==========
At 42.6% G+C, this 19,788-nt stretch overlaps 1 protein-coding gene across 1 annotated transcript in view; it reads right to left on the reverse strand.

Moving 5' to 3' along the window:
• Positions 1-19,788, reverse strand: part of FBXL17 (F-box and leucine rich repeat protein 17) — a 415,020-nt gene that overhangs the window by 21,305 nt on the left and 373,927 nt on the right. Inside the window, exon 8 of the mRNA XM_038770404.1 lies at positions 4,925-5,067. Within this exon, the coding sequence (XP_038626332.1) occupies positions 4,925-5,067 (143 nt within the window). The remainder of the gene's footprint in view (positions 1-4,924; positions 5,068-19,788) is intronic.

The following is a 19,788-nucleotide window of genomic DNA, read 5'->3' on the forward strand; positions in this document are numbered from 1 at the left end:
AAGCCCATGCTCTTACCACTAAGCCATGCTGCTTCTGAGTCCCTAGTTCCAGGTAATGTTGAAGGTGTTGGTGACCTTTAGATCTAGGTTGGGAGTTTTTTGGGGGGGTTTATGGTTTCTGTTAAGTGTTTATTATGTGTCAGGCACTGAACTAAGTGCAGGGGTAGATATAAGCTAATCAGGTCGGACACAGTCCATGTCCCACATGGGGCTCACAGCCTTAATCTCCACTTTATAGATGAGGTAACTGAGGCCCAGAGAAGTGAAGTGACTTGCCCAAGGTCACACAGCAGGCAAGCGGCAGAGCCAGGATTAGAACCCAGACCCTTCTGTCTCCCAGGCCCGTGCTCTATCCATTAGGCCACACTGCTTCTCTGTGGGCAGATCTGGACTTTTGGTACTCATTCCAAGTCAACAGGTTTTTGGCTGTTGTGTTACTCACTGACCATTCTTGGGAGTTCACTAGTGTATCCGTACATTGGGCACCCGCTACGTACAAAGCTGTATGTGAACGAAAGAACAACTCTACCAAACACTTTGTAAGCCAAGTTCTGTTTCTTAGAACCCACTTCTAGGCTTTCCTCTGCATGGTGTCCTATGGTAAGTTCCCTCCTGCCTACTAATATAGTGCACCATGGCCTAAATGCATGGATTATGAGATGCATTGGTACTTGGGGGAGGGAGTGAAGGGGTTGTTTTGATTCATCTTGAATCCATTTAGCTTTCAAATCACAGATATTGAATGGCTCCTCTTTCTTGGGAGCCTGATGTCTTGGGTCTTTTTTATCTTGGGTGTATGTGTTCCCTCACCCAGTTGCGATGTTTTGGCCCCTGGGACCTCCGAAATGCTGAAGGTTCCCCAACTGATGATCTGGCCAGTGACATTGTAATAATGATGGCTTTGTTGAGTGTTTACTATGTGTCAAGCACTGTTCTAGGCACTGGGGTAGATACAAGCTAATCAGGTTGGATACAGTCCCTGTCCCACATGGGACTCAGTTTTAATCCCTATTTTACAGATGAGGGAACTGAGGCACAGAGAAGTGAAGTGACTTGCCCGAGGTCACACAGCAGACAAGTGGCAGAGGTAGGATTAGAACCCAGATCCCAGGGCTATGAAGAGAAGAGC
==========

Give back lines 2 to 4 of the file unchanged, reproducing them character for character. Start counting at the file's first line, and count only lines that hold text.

Moving 5' to 3' along the window:
• Positions 1-19,788, reverse strand: part of FBXL17 (F-box and leucine rich repeat protein 17) — a 415,020-nt gene that overhangs the window by 21,305 nt on the left and 373,927 nt on the right. Inside the window, exon 8 of the mRNA XM_038770404.1 lies at positions 4,925-5,067. Within this exon, the coding sequence (XP_038626332.1) occupies positions 4,925-5,067 (143 nt within the window). The remainder of the gene's footprint in view (positions 1-4,924; positions 5,068-19,788) is intronic.

The following is a 19,788-nucleotide window of genomic DNA, read 5'->3' on the forward strand; positions in this document are numbered from 1 at the left end: